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Ramping up renewable replacement of fossil fuels is viably scalable given the massive parallelization of deploying wind and solar and the proven scale of the industry today.

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100% Clean Energy & Cars In 20 Years Is Viable (But Unlikely)

Ramping up renewable replacement of fossil fuels is viably scalable given the massive parallelization of deploying wind and solar and the proven scale of the industry today.

The two biggest hitters causing global warming are electrical generation using fossil fuels and transportation using fossil fuels. If we made all electricity carbon neutral, most of which would come from wind and solar generation, that would be about a third of the problem. If we made all vehicles run off of carbon-neutral electricity (or biofuels where electricity just won’t cut it, an increasingly small niche), that would deal with another third of the problem or so.

This action would have a huge impact on global warming targets. Could we do it in 20 years globally in a crash plan? Let’s start with what it looks like today, or at least in 2016 per the IEA. Globally, we generated about 25,000 TWH of electricity (reminder on units: KWH, MWH, GWH then TWH, each 1000 of the previous unit).

A lot of that electricity comes from coal, gas and oil today, roughly 65% or in the order of 16,250 TWH.

Could we replace 16,250 TWH of electrical generation with wind and solar in 20 years? Well, it’s not actually that hard to generate a TWH of electricity.

A single 2.5 MWH wind turbine running for a year with a mediocre capacity factor of 35% will generate 7,665 MWH. To get a TWH, you’d need 130 of them, a reasonably sized wind farm of 325 MW capacity. For context, the Gansu Wind Farm in China is already at 8,000 MW capacity and is expected to reach 20,000 MW capacity by 2020, 60 times larger.

A solar farm is a bit different and has a typically lower capacity factor. Let’s go with a middling 20%. To get a TWH you’d need a solar farm with a capacity of around 570 MW. For context, a couple of solar farms in India are 1,000 MW and 2,000 MW capacity 2-4 times the capacity.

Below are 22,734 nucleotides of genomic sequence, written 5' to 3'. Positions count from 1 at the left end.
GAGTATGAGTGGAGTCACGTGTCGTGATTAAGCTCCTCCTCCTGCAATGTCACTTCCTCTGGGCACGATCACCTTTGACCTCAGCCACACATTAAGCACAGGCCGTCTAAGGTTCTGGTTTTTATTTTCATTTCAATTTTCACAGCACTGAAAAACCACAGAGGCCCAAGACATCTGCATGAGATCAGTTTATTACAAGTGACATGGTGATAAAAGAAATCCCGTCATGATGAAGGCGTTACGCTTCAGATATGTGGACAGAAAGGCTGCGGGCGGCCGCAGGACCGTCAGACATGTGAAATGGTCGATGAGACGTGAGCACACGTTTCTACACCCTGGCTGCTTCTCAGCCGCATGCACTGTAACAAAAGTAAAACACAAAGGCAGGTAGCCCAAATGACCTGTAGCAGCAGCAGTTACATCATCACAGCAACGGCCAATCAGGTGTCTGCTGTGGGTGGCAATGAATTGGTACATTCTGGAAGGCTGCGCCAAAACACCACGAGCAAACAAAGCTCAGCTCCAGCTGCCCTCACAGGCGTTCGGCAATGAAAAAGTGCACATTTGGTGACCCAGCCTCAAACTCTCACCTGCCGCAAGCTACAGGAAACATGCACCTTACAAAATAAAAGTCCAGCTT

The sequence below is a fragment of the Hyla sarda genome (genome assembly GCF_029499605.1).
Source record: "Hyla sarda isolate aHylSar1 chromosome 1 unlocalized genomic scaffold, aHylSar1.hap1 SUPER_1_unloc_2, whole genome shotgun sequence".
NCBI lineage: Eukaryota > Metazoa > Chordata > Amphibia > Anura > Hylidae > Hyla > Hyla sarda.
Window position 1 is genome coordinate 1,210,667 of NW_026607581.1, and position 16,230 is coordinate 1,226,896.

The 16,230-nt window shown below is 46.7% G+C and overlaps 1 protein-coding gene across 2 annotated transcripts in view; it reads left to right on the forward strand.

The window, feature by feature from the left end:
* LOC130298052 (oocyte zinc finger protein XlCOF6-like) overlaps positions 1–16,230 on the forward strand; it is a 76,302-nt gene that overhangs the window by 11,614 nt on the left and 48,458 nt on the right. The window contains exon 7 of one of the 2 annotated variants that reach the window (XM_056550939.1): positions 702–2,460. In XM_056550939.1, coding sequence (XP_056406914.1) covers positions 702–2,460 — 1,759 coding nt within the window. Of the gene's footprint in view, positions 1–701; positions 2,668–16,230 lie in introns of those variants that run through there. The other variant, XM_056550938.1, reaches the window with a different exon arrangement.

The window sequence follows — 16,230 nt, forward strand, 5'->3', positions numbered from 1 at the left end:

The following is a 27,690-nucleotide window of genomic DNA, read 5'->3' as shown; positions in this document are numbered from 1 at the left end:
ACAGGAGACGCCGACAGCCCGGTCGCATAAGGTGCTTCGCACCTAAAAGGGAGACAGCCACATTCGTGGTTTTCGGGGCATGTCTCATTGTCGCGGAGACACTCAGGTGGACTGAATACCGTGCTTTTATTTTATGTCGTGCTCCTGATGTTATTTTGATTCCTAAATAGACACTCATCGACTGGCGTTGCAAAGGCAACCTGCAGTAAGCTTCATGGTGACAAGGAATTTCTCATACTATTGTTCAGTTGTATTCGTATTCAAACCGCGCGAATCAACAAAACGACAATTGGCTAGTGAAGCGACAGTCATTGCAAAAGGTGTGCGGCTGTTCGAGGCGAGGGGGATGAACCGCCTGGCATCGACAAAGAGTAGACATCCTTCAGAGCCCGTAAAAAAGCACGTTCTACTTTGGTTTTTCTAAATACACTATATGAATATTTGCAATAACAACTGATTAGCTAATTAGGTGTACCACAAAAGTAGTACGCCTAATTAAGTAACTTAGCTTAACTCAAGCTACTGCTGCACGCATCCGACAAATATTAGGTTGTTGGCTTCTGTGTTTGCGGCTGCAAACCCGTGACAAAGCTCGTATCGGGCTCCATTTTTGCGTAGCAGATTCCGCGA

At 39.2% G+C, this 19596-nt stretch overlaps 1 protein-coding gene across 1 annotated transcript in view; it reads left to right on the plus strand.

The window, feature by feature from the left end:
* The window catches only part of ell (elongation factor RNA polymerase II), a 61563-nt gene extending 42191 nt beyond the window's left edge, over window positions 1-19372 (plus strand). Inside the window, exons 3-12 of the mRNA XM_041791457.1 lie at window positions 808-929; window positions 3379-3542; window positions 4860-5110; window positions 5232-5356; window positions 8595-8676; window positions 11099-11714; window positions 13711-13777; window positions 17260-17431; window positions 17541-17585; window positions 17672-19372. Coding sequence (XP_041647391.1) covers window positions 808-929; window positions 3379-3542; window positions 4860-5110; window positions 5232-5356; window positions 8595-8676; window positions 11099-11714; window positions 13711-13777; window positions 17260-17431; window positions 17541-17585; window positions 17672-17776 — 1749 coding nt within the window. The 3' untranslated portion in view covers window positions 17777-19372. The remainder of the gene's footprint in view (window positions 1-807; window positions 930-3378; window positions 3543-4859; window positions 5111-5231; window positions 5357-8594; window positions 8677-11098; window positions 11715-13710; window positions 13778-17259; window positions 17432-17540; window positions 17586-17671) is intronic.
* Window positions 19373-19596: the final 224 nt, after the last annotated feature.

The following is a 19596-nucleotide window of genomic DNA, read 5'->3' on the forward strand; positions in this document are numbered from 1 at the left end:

We can build a lot of wind and solar capacity quickly. The permitting is relatively straightforward, both are the cheapest new forms of generation in the world, and both are completely available to every country in the world (unlike nuclear). A new wind farm can be generating at least some electricity in about two years from conceptualization and a solar farm could be generating some electricity in a year.

So let’s suppose we wanted to eliminate most fossil fuel generation globally just for the electricity we are producing today, perhaps 8,000 TWH of wind and 8,000 TWH of solar. What would that look like? Well, that’s about 400 TWH from each a year. For wind that would be about 130,000 MW (130 GW) of capacity. That’s only 6.5 times more than will exist in a single wind farm by the end of next year in China. For solar, the number is bigger, about 230,000 MW (230 GW) of capacity.

How does that compare to last year’s renewables deployment? About 60 GW of wind generation capacity was installed in 2018, roughly half of what would be required. Solar achieved 104 GW of new capacity in 2018, also about half of what’s required for that form of generation to displace its share of fossil fuels in 20 years.

When you are already at 50% of annual deployment required, it’s pretty easy to see that getting to 100% isn’t that hard.

But of course demand is rising, on average about 3% a year, compounded. So in 20 years we’d need about 19,000 TWH more to cover increases in demand, assuming a flat line increase. Given the interesting trend of vastly increased efficiency and most of the new generation coming from China and India, which will level out soon enough, this is probably pessimistic.

However, let’s factor in every car in the world, all one billion of them, becoming electric in the same time frame. Cars globally drive around 16,000 kilometers in a year, more in the USA, less in most other countries. Electric cars take about 20 KWH to travel 100 kilometers. The math suggests we’d need around 3,200 TWH for just cars in 20 years, so we will leave the 19,000 TWH alone.

I rounded down last time, so I’ll round up this time and suggest another 10,000 TWH of annual generation each from wind and solar in 20 years. That’s 500 TWH per year. For wind generation, that’s about 160 GW of capacity each year. For solar, about 280 GW of capacity.